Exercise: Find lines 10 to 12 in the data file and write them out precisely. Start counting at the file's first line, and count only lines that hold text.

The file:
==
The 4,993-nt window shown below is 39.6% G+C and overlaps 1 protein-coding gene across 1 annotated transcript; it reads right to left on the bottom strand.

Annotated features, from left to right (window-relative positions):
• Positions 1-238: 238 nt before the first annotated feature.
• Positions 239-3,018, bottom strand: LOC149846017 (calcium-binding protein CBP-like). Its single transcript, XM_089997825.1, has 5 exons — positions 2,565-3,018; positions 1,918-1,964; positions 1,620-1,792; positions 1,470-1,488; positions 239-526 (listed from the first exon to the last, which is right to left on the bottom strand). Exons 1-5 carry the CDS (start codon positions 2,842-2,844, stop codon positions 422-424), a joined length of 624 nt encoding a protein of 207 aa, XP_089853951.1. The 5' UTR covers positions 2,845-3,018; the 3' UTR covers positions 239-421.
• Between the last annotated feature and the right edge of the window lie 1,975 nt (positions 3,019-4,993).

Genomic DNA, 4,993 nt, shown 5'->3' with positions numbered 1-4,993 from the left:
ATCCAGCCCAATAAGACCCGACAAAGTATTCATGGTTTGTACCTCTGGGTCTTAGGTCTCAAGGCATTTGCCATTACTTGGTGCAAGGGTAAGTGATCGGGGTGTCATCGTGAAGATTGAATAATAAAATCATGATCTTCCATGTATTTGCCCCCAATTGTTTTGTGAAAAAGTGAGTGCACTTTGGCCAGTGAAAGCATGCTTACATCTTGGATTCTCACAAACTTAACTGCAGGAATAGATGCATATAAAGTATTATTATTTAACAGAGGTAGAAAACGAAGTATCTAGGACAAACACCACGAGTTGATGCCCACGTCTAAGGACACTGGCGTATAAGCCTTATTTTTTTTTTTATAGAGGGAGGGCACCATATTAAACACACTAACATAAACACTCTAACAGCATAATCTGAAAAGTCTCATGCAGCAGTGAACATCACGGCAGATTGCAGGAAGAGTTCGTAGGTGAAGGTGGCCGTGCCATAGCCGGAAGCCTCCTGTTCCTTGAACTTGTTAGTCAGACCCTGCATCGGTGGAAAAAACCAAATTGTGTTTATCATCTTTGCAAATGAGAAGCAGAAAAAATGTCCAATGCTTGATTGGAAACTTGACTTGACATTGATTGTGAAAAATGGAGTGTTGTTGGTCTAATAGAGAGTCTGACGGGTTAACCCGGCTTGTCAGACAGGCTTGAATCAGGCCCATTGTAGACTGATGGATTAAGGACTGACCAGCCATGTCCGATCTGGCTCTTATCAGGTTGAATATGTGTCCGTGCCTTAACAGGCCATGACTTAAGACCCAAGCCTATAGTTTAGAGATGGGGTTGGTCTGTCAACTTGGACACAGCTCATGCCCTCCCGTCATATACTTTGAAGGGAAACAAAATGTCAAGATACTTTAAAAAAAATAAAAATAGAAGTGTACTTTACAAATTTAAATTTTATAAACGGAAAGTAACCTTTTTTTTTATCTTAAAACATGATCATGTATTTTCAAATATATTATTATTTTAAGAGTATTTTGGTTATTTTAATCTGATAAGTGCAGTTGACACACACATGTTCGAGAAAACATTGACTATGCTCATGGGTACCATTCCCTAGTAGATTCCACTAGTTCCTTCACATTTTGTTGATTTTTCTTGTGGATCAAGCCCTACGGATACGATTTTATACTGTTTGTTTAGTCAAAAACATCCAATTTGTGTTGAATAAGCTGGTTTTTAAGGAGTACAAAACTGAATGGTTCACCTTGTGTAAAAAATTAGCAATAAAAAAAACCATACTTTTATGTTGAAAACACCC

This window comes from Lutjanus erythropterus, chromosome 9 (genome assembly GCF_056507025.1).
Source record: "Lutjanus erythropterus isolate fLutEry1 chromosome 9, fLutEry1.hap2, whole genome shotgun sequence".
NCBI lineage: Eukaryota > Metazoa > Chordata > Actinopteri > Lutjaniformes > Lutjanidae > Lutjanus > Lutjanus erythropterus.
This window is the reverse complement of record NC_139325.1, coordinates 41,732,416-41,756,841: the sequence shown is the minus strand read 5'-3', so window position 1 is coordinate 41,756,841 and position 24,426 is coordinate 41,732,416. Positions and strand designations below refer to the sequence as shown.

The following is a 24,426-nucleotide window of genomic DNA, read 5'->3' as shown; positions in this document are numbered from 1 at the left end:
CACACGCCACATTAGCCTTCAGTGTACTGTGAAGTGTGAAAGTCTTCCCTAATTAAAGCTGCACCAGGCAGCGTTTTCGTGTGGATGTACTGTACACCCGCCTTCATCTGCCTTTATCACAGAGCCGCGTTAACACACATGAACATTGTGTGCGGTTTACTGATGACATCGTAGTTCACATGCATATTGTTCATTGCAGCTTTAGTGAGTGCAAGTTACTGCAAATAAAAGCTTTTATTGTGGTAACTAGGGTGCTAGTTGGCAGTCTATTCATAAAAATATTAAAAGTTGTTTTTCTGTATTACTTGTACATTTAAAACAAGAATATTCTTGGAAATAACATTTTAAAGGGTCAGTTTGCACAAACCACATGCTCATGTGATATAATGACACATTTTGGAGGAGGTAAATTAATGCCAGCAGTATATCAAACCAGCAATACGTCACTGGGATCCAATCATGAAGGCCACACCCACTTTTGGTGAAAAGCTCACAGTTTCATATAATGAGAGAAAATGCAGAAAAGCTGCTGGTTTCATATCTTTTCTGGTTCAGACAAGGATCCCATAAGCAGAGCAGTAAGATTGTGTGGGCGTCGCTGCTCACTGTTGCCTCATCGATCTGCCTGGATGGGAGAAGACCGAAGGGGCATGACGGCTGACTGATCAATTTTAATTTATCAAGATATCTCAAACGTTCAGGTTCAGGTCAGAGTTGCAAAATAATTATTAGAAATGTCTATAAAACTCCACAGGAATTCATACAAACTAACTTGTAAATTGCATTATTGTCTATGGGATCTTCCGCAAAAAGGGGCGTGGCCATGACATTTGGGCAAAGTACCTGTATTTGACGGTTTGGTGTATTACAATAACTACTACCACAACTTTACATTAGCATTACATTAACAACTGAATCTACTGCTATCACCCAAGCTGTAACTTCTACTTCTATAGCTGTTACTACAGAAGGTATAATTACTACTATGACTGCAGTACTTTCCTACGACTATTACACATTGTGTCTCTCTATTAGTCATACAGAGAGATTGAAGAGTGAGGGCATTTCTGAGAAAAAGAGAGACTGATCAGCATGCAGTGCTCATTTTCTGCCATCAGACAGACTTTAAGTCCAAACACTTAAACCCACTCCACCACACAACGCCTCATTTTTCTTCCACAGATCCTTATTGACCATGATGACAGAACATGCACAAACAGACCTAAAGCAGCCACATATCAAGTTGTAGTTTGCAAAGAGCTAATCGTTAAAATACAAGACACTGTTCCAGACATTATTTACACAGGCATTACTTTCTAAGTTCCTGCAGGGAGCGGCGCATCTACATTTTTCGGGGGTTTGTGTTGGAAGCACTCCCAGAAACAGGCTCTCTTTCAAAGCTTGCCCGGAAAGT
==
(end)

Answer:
NCBI lineage: Eukaryota > Metazoa > Chordata > Actinopteri > Lutjaniformes > Lutjanidae > Lutjanus > Lutjanus erythropterus.
This window is the reverse complement of record NC_139325.1, coordinates 41,732,416-41,756,841: the sequence shown is the minus strand read 5'-3', so window position 1 is coordinate 41,756,841 and position 24,426 is coordinate 41,732,416. Positions and strand designations below refer to the sequence as shown.

The following is a 24,426-nucleotide window of genomic DNA, read 5'->3' as shown; positions in this document are numbered from 1 at the left end: